Friday, 12 May 2017

Film Review: THE KILLER SHREWS (1959)


THE KILLER SHREWS *** U.S.A. 1959 Dir: Ray Kellogg 69 mins

Captain Thorne Sherman (James Best who played Sheriff Rosco Coltrane in the T.V. series THE DUKES OF HAZZARD), alongside his shipmate 'Rook' Griswold are sailing to an isolated island to bring some precious cargo to a small team of scientists. Once they arrive a storm picks up and they are unable to leave the island, so are offered to stay at the cabin by Ann who is the daughter of lead scientist Dr. Marlowe Craigis.
Thorne soon discovers that it is not only the storm they will have to contend with this night, as the scientists have created giant mutant killer shrews which will stop at nothing to get their next meal. When one of the occupants of the cabin is bit by one of the shrews, they find that the shrews saliva contains a poison which can kill in a matter of seconds. With the knowledge that they are not safe they must survive the night and wait for the sun to rise to make a break back to Thorne's boat and sail off to safety. THE KILLER SHREWS is a cult classic and stands out probably more due to its poster and trailer then the actual movie. By todays standards of CGI monsters the killer shrews may seem ridiculous. Even more so when you get to see the killer shrews themselves which are nothing more then dogs draped in what looks to be disheveled rugs. As is the case with these movies anybody who is white will most likely survive the movie, and if your a foreigner well your cards are up before you even say a word. The pace of the movie is quite fast and doesn't have any moments to allow the audience to relax, you can just imagine how this would have played out in the cinemas back in the day. The budget of the movie is estimated to be $123,000, whether this is for everything or just the obscene amount of alcohol everyone drinks in the film is another story. THE KILLER SHREWS is an entertaining movie and is one that you will come back to time and time again. Ray Kellogg didn't direct many movies but this and THE GIANT GILA MONSTER (1959) have garnered a cult following.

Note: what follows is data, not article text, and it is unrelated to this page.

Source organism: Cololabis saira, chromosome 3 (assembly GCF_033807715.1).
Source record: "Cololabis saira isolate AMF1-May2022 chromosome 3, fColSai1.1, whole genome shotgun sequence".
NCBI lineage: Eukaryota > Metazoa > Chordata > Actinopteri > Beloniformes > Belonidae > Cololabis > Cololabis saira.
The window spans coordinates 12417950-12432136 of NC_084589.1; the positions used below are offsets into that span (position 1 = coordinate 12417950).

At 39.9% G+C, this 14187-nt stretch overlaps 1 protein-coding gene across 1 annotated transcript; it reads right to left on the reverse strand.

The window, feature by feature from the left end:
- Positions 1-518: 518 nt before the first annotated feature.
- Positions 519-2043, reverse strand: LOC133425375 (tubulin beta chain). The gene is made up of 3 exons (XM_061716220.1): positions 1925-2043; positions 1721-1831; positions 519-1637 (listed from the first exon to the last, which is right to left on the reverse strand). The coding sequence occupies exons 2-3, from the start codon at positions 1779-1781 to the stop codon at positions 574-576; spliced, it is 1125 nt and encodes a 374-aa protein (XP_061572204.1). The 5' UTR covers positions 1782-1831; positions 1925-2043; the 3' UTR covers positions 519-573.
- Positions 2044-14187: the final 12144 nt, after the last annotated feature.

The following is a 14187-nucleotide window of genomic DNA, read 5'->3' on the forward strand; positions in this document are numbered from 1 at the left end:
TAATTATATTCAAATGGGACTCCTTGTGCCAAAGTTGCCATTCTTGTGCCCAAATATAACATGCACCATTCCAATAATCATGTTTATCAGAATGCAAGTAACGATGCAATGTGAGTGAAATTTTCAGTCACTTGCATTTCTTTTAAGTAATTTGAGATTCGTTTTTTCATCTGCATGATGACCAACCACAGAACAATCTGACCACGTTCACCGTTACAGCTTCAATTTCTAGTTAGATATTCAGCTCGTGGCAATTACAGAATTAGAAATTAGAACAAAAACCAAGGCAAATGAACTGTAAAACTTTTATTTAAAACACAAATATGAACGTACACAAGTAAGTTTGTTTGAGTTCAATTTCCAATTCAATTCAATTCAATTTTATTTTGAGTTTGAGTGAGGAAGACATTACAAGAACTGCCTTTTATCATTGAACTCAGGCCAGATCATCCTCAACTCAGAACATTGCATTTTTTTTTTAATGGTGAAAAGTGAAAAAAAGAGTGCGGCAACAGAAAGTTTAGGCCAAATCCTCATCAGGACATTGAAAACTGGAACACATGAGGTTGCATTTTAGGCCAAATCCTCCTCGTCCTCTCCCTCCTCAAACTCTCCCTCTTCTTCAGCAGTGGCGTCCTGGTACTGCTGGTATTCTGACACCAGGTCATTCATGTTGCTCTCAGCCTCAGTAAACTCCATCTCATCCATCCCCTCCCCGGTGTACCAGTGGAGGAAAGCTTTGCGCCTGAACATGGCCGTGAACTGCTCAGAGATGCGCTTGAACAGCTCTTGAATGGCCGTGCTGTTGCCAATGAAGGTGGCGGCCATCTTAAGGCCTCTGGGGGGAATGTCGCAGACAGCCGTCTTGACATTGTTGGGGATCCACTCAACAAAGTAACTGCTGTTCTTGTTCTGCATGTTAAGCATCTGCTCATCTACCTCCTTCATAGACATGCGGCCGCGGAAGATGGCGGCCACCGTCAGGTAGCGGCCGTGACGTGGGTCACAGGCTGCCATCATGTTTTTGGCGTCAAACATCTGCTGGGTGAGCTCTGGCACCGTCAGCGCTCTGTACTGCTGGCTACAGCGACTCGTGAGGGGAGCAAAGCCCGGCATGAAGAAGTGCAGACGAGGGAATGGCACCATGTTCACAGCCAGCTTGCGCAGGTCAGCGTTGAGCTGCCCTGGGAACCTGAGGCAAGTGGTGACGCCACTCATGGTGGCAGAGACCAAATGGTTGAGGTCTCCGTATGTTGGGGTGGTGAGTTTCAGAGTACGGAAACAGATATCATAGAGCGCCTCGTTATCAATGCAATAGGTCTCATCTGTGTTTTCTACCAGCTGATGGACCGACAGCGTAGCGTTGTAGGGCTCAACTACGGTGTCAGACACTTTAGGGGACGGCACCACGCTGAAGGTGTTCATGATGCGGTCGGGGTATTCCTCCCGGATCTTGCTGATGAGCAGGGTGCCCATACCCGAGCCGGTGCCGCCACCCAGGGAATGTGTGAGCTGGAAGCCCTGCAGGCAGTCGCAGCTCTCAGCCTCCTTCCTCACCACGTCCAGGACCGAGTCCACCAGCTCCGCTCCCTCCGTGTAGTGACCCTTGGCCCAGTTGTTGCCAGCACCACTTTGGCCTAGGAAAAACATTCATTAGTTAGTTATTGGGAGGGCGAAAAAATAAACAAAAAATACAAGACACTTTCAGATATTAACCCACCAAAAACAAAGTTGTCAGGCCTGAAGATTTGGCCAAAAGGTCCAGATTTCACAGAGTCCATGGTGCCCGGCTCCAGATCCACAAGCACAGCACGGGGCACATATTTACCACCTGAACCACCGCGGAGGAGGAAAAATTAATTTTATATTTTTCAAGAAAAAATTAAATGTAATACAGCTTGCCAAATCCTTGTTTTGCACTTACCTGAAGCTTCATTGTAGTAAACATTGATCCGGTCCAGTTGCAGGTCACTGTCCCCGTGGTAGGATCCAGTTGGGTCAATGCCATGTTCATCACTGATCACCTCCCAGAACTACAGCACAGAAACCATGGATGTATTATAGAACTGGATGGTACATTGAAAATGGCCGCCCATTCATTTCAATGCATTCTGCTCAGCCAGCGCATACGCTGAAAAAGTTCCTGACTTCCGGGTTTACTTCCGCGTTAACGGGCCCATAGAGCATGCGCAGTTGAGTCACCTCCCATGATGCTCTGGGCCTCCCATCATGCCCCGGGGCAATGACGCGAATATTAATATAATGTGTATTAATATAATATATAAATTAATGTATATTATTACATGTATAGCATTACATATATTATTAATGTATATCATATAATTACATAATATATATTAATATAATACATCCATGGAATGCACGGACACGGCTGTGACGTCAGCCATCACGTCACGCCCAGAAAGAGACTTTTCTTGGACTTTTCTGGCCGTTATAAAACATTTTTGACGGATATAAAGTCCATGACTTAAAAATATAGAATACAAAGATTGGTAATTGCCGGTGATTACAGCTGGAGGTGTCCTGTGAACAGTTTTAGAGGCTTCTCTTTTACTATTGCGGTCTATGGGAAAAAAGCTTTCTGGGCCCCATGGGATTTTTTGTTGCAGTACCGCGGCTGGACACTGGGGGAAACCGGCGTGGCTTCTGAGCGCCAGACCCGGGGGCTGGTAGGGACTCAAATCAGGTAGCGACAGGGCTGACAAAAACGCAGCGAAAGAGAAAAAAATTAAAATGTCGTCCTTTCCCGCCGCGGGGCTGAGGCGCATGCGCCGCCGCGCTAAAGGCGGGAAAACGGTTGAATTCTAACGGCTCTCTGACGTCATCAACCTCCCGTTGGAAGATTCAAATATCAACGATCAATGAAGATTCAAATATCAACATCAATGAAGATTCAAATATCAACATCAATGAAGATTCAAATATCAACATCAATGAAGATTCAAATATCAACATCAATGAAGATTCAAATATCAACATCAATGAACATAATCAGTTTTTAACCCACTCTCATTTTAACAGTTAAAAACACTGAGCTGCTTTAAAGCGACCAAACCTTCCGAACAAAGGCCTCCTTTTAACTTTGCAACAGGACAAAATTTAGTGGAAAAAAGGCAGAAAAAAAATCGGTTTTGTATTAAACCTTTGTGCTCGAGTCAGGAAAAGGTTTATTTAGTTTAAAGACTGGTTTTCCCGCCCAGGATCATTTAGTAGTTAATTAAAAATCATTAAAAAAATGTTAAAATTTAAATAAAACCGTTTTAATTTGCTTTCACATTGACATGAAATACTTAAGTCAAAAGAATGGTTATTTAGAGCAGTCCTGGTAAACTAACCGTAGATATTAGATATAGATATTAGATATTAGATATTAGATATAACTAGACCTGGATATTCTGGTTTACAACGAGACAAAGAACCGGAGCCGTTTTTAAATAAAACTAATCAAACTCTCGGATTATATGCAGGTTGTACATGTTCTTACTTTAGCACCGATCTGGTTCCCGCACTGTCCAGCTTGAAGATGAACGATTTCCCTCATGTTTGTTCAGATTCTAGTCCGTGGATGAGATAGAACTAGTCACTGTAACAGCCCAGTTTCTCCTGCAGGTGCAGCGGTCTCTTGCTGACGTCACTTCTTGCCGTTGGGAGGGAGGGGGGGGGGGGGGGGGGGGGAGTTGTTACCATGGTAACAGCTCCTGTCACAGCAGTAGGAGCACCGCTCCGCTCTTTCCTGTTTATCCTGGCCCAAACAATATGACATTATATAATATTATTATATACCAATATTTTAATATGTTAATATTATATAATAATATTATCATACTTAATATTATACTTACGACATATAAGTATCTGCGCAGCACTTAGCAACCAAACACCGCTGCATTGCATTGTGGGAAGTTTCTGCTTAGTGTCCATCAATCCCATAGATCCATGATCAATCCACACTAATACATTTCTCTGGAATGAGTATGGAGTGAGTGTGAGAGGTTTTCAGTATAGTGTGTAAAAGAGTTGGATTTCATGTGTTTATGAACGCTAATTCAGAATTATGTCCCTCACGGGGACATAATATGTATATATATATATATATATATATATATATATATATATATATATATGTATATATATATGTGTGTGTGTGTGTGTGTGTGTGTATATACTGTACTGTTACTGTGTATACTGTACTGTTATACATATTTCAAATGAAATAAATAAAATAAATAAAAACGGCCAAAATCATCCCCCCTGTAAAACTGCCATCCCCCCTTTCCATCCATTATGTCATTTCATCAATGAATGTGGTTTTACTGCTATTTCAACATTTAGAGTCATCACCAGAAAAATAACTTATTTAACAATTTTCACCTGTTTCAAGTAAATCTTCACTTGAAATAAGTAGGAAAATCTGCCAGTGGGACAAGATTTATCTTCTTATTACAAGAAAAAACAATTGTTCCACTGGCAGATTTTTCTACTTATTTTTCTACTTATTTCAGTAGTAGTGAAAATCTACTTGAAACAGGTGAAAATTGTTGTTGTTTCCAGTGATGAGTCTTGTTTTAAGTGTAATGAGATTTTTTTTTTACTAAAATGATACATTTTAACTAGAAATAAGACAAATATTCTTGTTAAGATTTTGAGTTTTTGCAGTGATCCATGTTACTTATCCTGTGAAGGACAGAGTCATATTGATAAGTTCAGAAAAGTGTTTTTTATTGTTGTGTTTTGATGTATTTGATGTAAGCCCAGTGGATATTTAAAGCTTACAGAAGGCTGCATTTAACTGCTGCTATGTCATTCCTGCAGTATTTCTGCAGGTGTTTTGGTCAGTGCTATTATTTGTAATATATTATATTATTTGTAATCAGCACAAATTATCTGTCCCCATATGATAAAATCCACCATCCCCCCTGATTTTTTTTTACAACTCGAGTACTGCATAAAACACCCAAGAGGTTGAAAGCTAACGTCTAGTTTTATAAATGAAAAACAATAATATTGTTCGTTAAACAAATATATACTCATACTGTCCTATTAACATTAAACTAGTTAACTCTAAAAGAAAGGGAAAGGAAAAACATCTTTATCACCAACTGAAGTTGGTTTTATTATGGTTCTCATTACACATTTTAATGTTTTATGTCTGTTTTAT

Review by Peter 'Witchfinder' Hopkins





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